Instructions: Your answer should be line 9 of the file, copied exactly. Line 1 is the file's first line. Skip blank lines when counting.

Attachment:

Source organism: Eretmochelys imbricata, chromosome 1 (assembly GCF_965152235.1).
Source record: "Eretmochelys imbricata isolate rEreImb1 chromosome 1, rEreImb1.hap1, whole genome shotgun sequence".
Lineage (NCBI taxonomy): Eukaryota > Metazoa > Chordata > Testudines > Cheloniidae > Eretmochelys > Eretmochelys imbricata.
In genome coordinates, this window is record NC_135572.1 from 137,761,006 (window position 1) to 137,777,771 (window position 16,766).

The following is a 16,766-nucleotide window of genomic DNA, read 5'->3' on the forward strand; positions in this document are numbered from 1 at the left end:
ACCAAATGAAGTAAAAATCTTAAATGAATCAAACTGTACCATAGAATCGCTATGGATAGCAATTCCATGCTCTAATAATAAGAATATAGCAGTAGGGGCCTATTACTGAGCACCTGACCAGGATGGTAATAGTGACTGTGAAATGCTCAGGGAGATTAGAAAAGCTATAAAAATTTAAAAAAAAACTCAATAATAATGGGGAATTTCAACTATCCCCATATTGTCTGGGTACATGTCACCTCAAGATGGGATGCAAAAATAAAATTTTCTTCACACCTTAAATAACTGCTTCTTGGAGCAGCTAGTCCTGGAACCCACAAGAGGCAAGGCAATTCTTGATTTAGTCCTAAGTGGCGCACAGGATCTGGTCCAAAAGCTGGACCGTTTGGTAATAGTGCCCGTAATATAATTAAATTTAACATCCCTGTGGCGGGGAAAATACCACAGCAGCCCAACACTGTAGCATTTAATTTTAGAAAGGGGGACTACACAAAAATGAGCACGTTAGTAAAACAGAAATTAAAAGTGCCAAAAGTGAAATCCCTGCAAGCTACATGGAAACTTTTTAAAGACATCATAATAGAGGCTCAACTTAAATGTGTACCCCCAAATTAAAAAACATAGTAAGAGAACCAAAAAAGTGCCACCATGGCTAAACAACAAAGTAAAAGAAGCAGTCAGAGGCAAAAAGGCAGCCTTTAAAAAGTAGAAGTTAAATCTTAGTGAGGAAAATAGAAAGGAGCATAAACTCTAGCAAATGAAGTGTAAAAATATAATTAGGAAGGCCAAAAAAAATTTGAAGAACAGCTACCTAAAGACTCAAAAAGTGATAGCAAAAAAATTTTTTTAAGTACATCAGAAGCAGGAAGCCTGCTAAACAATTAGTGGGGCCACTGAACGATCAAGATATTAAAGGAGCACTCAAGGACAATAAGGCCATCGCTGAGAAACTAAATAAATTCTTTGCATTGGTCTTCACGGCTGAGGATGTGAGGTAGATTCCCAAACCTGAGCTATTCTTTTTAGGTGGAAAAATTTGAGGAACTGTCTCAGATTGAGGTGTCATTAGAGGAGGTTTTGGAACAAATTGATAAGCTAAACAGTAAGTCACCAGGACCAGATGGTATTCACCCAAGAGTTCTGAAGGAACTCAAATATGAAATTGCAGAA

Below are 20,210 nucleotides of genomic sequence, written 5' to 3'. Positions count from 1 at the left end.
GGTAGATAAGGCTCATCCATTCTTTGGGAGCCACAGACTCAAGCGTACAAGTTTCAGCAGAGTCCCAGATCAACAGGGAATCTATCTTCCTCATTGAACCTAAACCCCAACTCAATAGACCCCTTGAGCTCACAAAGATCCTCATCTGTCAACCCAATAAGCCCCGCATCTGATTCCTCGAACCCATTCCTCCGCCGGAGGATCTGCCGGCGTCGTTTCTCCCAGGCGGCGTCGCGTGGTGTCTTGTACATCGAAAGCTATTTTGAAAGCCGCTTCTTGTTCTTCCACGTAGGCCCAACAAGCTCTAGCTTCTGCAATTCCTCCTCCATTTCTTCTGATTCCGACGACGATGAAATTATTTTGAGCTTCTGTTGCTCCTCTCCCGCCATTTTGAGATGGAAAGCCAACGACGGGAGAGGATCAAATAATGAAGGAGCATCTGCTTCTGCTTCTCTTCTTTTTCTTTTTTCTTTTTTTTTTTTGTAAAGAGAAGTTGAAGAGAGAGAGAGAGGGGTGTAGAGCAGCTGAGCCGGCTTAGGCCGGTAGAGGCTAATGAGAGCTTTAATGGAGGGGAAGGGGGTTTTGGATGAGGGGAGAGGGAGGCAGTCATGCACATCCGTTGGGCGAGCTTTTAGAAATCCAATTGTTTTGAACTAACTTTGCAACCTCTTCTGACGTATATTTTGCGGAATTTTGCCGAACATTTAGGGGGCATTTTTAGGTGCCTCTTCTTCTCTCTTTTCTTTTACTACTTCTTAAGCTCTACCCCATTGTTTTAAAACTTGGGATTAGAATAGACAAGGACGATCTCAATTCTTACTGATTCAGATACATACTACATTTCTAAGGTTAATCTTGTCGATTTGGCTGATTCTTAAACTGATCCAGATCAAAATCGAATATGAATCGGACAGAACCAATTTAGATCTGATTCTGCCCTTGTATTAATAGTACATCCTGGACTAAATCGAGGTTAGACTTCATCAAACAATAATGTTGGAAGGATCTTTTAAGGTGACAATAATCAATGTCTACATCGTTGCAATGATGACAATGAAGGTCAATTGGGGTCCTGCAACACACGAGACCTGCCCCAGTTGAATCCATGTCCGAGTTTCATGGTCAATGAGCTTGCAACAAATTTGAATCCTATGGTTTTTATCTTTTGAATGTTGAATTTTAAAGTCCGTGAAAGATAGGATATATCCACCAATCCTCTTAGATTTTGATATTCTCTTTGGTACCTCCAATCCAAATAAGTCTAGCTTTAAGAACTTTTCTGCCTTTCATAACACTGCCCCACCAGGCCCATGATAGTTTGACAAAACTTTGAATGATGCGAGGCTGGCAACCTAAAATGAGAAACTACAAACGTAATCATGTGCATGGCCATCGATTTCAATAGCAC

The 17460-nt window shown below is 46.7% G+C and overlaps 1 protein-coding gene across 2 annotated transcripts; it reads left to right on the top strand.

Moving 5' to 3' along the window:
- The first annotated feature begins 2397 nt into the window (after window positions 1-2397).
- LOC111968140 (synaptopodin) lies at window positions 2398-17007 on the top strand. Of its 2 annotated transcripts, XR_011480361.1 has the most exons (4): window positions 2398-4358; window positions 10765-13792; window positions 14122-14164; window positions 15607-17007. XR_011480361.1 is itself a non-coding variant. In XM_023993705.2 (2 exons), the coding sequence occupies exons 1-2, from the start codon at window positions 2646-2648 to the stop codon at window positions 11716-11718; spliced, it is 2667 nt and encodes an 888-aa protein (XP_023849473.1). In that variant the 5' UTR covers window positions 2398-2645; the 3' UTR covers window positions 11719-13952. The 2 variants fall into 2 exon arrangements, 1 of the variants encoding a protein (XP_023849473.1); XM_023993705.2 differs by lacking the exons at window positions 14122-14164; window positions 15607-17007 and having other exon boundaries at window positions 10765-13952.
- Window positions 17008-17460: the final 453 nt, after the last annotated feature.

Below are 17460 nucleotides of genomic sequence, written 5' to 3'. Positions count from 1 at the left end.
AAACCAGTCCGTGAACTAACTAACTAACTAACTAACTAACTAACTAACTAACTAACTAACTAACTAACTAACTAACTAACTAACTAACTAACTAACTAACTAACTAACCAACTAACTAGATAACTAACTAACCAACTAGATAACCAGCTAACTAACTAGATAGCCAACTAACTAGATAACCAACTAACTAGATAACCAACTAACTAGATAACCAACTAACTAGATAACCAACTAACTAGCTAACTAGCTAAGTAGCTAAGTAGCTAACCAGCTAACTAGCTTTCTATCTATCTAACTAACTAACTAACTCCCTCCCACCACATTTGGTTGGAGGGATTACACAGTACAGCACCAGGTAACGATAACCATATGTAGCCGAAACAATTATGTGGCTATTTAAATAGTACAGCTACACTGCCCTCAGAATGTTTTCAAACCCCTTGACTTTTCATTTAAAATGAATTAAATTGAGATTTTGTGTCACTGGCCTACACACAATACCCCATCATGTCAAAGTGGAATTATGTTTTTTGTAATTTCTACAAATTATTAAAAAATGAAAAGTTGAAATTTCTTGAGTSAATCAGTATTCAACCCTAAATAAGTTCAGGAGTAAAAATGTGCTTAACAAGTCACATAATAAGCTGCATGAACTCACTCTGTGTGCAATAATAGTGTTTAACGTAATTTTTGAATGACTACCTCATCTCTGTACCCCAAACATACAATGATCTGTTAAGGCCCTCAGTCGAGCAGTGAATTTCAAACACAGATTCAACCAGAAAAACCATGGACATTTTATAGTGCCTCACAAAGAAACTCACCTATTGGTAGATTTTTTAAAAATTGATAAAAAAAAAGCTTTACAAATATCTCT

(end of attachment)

The 17460-nt window shown below is 46.7% G+C and overlaps 1 protein-coding gene across 2 annotated transcripts; it reads left to right on the top strand.